This series has been so good in lots of different ways – from the punchy, briney dialogue (I’ve recently finished reading Richard Price’s The Whites, which is highly recommended) to the characterisation, giving each of the main players depth, quirks and believable layers, not to mention the idea that characters and personalities change and adapt to crime and new surroundings.
This penultimate episode felt like a bit of a letdown. Of course, there was still plenty of good stuff in here, and generally this series has been fantastic, but tonight felt a bit different. Whether this was because we were nearing the climax of the story and there was a quickening, but things felt choppier and less consistent than before. That has been one of the hallmarks of this show: consistency. Consistency of pace, of dialogue and of atmosphere. But here, as evidence was hastily gathered and the emotional fall-out from the case took hold, scenes were noticeably shorter – some were poignant, but some were hollow – and action flitted between the courtroom and the streets joltingly. It was if the finishing line was in sight and the writers couldn’t wait to get there.
Outside of the courtroom John Stone was busy. He was following up the lead of Andrea’s money-grabbing stepfather Don Taylor – an investigation that saw him come face to face with a flirtatious older woman who had married Taylor and was abused by Taylor – and then experienced a mini-hallelujah moment when he realised that Box had given Naz back his inhaler, an object from the crime scene. Chandra, cool and calm, and showing a sly, ruthless side to her during her examinations, was beginning to score points as she tried to undermine the prosecution’s assertions. She had interrogated the drug dealer who sold Andrea ketamine and MDMA, thus undermining her character and showing the jury she was a frequent drug user, and she had talked to a wily forensics expert who confirmed that Naz and Andrea had played the stabby game before she was murdered (when Helen cross-examined the forensics man, it was more like a flirtatious dance).
And then it was Box’s turn. Brilliant, surly but human Box, the man who was 98 per cent sure Naz did it but still retained that infinitesimal element of doubt, was ruthlessly probed by Chandra, who questioned his integrity after he gave Naz back that piece of evidence – his inhaler – from the crime scene. It undermined him and his methods, proving that the king of his own world struggled to adapt to the rules of the courtroom.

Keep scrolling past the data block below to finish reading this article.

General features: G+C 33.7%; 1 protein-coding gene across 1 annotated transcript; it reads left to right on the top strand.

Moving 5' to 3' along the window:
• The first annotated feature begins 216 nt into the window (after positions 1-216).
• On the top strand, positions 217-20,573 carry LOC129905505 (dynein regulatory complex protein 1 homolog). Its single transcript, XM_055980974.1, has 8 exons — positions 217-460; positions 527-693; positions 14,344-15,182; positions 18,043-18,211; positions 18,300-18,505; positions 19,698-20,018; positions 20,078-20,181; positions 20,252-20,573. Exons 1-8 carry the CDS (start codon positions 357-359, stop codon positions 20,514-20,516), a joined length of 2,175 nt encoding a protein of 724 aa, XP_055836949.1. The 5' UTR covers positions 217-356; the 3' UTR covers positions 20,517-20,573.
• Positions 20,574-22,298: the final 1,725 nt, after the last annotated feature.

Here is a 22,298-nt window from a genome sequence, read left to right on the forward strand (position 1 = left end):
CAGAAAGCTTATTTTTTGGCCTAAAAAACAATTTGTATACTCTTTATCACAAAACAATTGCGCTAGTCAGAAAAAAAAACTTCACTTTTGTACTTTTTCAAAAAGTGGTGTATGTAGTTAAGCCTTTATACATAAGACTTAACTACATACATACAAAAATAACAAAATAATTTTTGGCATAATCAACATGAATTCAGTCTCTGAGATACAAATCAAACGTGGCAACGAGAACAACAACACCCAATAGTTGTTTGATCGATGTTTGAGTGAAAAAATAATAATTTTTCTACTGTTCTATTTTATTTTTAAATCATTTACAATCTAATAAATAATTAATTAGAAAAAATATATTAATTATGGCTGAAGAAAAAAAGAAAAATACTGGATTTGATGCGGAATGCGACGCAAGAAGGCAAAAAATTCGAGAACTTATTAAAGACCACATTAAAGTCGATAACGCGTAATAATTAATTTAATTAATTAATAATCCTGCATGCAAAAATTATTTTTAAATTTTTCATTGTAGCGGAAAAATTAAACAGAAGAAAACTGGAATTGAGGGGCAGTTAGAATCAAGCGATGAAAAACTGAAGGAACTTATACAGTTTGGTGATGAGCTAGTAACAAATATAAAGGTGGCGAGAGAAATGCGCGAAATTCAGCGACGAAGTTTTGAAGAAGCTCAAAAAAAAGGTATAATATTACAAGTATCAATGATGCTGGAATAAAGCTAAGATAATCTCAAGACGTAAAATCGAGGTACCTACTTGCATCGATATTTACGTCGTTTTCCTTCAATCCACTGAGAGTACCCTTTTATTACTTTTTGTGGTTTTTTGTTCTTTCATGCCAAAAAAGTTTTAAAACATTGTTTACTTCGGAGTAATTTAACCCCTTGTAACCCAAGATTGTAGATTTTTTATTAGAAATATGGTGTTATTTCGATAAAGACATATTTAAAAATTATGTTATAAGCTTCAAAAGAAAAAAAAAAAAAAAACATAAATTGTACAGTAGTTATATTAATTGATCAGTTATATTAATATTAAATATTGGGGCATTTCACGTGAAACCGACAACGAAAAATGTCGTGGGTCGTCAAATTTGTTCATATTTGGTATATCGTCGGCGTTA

But Chandra herself didn’t escape compromising behaviour. In a moment of weakness, when she was comforting Naz in his jail cell, she leaned in for a kiss. Some people like when leads become emotionally involved, some people don’t. I’m not sure what I felt about this romantic dimension. Yes. there has always been a bond between them and yes, she pulled away realising her mistake quickly, but it didn’t quite strike the right note. A rookie mistake by Chandra? Or a layer of emotion and sympathy in an otherwise grim world?
As for Box, we said farewell to a wonderful character, who, after 30 years in the job, was left to stare wistfully out of a bar window after his retirement party. He was alone; bereft. Elsewhere, John Stone was aching for companionship as he trawled the streets and tried to reach out to his estranged son. These two grizzled veterans of the streets had been eaten whole, consumed by the city.
For our episode one review, go here
For our episode two review, go here
For our episode three review, go here
For our episodes four and five review, go here
For our episode six review, go here